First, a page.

Last week, this column chronicled a curious confrontation on the Tempe campus of Arizona State University, involving harassment of two white students by Black students affiliated with the Multicultural Solidarity Coalition.

Observers may be forgiven if they now choose to designate ASU as a “confrontation center,” especially upon hearing the news of another display of intrusion and incivility at the downtown campus involving Sen. Kyrsten Sinema.

She was followed into a restroom at University Center by a group of activists affiliated with Living United for Change in Arizona (LUCHA) Oct. 3. Not content with merely confronting Sinema, LUCHA members recorded the interaction for social media.

The Twittersphere has been chirping since LUCHA posted the “production.”

It opens with Sinema telling her class, “I’ll be back,” then walking out of the room and right into the group of LUCHA agitators. The word “lucha” means “fight” in Spanish, but Sinema appears to be intent on answering nature’s call, instead of in a “fight-or-flight” mode. 

The activists were just as intent on confrontation and follow Sen. Sinema into the restroom, with one female protester walking right up to the door of the stall that the officeholder enters. That protester, who subsequently identified herself as Sophia Marjanovic, is seen facing the closed stall, insisting that “we need solutions, (like) the ‘Build Back Better’ plan.”

The $3.5 billion monstrosity of a bill called “Build Back Better,” which Sinema opposes, includes (surprise!) a provision for mass amnesty. That prompts a protester, a self-admitted illegal immigrant and the young lady known only as Blanca, to warn Sen. Sinema: “We got you elected, and … we can get you out of office if you don’t support what you promised us.”

Though Blanca cites possible political consequences for Sinema, and complains about the deportation of her grandparents, she is careful not to mention if she has ever cast a ballot in any Arizona election, knowing that such an admission could lead to her own prosecution.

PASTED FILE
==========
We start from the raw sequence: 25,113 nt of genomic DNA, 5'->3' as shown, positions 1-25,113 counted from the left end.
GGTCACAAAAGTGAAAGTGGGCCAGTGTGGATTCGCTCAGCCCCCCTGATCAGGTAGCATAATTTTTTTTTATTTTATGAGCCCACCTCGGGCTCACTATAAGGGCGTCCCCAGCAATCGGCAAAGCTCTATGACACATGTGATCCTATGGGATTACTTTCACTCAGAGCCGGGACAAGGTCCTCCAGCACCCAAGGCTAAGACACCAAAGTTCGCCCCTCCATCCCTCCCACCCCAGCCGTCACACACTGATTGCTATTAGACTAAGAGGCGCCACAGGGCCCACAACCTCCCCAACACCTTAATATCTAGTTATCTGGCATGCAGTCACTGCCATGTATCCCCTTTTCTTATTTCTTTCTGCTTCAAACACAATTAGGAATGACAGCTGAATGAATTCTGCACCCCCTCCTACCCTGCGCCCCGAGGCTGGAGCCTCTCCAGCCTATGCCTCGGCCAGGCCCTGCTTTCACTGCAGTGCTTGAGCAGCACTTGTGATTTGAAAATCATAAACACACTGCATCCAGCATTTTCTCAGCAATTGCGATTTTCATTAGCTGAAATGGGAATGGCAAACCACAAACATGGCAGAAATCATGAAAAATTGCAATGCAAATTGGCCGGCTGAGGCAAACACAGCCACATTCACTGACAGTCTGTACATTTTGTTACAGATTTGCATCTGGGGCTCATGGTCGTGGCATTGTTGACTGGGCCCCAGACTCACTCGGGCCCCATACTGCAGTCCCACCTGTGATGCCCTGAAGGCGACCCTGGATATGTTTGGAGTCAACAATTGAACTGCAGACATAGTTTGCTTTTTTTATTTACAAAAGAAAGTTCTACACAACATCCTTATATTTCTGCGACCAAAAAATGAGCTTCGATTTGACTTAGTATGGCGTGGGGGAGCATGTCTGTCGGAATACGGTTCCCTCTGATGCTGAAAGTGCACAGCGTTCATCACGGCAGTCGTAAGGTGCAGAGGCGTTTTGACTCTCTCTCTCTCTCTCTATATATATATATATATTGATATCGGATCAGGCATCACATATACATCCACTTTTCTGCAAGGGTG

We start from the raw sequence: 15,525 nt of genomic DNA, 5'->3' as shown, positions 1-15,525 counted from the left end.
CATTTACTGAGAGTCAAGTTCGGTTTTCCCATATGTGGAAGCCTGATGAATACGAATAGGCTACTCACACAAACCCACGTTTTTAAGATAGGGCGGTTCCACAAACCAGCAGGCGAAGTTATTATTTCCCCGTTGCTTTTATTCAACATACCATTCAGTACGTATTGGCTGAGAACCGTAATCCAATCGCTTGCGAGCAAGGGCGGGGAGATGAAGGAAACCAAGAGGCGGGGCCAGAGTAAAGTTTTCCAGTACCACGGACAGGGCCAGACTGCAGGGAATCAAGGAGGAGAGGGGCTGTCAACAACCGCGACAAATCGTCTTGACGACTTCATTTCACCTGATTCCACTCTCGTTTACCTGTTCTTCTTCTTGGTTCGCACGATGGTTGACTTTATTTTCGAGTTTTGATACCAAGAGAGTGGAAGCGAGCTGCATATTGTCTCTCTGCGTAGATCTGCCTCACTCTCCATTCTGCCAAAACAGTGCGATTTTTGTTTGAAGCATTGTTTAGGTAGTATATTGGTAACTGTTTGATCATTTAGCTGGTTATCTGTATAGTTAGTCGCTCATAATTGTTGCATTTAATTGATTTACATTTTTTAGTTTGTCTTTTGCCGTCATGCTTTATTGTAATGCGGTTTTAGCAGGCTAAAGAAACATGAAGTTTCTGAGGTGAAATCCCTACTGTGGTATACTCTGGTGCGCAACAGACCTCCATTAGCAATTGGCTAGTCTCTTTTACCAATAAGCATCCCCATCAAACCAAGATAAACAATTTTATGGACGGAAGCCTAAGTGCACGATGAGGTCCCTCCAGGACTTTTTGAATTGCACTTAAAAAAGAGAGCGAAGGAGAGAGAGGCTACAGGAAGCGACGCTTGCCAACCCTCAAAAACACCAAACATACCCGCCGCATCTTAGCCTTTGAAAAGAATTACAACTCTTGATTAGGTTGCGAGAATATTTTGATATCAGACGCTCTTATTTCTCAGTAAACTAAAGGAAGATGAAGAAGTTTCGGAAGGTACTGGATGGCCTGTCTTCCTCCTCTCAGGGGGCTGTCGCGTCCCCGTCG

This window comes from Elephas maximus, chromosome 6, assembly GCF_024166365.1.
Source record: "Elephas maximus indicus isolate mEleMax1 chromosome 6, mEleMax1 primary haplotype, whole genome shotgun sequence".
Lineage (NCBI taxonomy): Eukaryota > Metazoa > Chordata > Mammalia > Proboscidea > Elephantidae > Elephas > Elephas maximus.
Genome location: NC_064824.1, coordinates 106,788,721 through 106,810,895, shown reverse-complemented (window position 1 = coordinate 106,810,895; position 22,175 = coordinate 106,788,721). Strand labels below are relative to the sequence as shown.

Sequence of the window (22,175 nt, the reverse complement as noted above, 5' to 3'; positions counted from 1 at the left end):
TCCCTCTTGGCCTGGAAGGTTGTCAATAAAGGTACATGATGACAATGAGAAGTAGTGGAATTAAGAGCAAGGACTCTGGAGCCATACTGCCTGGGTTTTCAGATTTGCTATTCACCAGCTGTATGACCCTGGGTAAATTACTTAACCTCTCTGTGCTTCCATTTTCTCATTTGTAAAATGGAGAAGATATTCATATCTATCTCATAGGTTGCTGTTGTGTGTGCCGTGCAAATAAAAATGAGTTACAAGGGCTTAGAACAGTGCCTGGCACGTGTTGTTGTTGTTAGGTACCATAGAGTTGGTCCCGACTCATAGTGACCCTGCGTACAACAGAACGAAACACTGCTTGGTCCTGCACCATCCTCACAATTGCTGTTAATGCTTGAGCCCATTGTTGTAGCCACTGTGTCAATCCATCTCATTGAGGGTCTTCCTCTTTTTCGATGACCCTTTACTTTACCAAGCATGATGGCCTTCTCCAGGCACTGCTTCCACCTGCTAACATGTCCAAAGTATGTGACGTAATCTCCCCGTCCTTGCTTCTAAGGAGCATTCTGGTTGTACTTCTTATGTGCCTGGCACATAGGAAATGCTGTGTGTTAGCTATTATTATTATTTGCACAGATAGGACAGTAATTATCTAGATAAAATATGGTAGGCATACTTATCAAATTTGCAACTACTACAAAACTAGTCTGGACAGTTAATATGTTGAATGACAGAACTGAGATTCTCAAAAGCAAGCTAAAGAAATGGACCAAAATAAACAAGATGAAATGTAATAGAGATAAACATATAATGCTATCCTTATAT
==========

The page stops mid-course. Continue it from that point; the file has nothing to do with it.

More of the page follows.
Blanca and other LUCHA protesters could eventually face prosecution for their own recordings of Sen. Sinema’s restroom visit.  

ASU public information officer Adam Wolfe confirms that a probe of the video ambush is underway. 

Times appear to be getting tougher for Sinema — at least when it comes to continued support from her base. Another illegal conducted her own video ambush of Sinema on a flight to Washington, and a group of protesters “greeted” her at Reagan National Airport.

When asked by a reporter if protesters’ tactics were appropriate, Joe Biden responded: “I don’t think they are appropriate tactics, but it happens to everybody. The only people it doesn’t happen to are people who have Secret Service standing around them. It’s part of the process.”

The process of a political education is ongoing … akin to “lifetime learning.” Former Sen. Dennis DeConcini once offered a bit of bipartisan advice to this columnist: “Running for office is a real education. … You always learn something new.” 

What has Sinema learned in recent days?

Perhaps that her emulation of DeConcini’s penchant for deliberation and the late John McCain’s maverick maneuverings prompt impassioned disagreements from those ideologically closest to her.

And perhaps that her political longevity can be found in attracting unaffiliated voters or “soft Republicans” to support her in future campaigns. 

So, look for Kyrsten to develop a new lecture for her ASU students: “Dancing with them that brung you … A Rationale for Revision.”

And undoubtedly, she will revise her schedule for bathroom breaks.